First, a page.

Table 2 depicts that training was found to be significant associated (p<0.05) for control of particular diseases like metritis and repeat breeding. Incidence of various diseases like metritis and repeat breeding were found to be less for farmers who undertook training i.e. 69.64% and 68% respectively. Other transitional diseases were found to be non significantly associated with training, but still the impact of training is that there was less incidence of these diseases at the farms where dairy farmer had taken training. Kasrija et al. (2016a) also reported the catalytic role of extension agencies for knowledge dissemination and high lightens separate strategies to be undertaken for improving the Reproduction Acquaintance level (RAL) of farmers running different dairy units for increasing profit. Aparna and Hundal (2016)  demonstrated that awareness perceived by the farmers after training in terms of management, feeding and breeding were significantly higher which further helped in control of various incidence of diseases in the farms.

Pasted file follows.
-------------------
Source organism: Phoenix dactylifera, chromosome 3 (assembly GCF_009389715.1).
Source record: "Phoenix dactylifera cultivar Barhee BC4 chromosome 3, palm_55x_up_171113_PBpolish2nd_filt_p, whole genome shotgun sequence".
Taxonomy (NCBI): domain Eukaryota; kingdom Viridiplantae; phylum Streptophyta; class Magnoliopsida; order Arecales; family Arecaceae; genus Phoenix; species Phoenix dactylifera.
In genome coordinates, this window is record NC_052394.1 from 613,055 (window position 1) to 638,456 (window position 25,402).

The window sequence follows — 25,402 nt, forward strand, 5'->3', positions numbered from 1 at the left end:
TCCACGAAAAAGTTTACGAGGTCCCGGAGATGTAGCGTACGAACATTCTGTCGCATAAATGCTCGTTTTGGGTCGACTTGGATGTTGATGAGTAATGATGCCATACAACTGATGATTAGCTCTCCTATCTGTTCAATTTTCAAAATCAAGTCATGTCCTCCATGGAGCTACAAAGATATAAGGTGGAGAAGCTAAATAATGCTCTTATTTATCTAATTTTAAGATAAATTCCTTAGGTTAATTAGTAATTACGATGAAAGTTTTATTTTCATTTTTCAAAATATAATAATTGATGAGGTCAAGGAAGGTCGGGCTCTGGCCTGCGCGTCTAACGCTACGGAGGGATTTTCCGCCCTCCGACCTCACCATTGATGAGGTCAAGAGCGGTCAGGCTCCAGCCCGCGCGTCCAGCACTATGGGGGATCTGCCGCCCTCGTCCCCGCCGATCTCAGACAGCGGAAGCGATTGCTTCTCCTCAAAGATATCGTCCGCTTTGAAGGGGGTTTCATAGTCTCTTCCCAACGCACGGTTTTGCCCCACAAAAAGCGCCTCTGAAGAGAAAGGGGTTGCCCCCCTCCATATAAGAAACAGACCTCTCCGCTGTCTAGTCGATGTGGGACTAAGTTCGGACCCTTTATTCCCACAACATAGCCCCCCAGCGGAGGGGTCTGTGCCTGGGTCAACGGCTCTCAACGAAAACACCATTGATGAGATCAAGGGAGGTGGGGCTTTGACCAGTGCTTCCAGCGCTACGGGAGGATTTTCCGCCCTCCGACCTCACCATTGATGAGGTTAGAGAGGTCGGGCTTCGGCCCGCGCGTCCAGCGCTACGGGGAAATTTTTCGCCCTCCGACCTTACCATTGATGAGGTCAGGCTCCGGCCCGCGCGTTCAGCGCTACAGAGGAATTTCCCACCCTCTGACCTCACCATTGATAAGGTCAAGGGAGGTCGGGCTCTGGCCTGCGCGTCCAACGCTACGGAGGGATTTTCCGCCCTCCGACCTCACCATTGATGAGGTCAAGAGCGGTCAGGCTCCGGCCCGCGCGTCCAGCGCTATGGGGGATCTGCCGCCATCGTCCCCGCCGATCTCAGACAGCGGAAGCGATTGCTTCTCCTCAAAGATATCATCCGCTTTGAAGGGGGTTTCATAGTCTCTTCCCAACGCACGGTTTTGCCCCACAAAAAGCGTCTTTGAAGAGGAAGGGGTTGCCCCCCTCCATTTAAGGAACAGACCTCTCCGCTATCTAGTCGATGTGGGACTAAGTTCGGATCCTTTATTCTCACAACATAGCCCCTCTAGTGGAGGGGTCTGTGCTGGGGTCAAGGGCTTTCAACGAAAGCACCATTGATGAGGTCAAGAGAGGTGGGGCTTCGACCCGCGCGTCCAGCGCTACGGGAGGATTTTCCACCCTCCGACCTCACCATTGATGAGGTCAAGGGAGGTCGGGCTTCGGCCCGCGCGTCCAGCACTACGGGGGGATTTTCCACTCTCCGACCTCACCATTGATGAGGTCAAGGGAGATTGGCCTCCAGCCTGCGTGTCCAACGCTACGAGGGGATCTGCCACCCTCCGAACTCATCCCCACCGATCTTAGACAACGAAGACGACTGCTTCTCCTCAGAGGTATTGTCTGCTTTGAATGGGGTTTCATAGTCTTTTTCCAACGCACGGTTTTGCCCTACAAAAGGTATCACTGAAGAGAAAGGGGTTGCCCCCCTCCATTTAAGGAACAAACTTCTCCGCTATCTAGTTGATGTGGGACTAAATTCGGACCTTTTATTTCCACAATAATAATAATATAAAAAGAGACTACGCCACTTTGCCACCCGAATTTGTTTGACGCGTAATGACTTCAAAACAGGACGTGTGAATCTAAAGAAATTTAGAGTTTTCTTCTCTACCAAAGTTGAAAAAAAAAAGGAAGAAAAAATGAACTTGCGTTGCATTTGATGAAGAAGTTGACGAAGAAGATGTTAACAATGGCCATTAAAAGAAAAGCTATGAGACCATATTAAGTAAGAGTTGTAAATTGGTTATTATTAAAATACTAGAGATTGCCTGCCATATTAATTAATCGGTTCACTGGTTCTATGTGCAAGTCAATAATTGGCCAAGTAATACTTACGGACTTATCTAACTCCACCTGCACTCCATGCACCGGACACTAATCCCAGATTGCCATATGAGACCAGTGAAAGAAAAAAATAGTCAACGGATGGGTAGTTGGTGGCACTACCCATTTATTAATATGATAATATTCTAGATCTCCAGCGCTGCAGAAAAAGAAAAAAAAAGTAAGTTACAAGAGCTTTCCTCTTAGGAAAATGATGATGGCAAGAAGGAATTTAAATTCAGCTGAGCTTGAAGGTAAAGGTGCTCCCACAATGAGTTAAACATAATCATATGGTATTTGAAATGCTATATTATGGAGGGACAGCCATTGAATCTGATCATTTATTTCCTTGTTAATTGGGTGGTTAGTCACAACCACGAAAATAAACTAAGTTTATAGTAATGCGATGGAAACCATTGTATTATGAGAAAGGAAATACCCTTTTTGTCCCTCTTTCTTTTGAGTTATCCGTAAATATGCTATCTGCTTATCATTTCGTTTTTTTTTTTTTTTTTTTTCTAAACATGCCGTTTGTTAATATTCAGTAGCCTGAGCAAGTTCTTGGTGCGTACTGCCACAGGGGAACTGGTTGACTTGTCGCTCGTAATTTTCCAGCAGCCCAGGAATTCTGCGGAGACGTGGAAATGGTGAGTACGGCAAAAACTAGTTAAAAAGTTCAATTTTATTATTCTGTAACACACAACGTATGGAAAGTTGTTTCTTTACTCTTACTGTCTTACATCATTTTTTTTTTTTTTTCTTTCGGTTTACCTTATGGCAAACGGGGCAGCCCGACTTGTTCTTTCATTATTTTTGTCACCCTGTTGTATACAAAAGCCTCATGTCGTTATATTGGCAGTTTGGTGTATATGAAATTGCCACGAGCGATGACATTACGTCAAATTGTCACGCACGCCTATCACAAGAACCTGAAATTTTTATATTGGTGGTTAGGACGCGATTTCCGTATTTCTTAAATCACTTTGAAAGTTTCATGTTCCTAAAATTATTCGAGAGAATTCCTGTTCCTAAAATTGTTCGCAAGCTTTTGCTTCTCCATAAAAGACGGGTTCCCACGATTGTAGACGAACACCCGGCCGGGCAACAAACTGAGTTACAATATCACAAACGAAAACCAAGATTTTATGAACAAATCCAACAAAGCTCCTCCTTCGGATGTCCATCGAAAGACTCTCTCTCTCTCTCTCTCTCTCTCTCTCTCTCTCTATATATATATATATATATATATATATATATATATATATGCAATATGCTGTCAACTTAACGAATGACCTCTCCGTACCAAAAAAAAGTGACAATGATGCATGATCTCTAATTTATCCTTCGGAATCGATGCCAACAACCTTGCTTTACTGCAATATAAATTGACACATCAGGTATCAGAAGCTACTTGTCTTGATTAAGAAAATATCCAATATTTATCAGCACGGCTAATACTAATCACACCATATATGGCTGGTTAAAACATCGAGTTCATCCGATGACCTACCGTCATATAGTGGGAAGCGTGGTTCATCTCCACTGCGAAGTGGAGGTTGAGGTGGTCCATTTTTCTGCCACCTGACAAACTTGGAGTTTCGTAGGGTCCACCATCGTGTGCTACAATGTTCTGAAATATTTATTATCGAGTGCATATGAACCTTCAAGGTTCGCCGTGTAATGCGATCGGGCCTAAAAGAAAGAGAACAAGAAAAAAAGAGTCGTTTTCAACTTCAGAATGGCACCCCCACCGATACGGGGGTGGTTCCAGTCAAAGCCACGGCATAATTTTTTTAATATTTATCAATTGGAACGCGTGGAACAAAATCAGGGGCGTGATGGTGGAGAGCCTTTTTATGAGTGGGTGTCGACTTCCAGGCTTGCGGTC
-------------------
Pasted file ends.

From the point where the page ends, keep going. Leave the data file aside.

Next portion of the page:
Table 3 depict that special dry feed and special mineral mixture feeding varied significantly (p<0.01) with training. Parmar (2014) also reported that Knowledge level score of organized as well as unorganized farmers regarding their general management practices, breeding, feeding, health care practices and technical knowledge was negatively correlated to the incidence of reproductive disorders at their farms.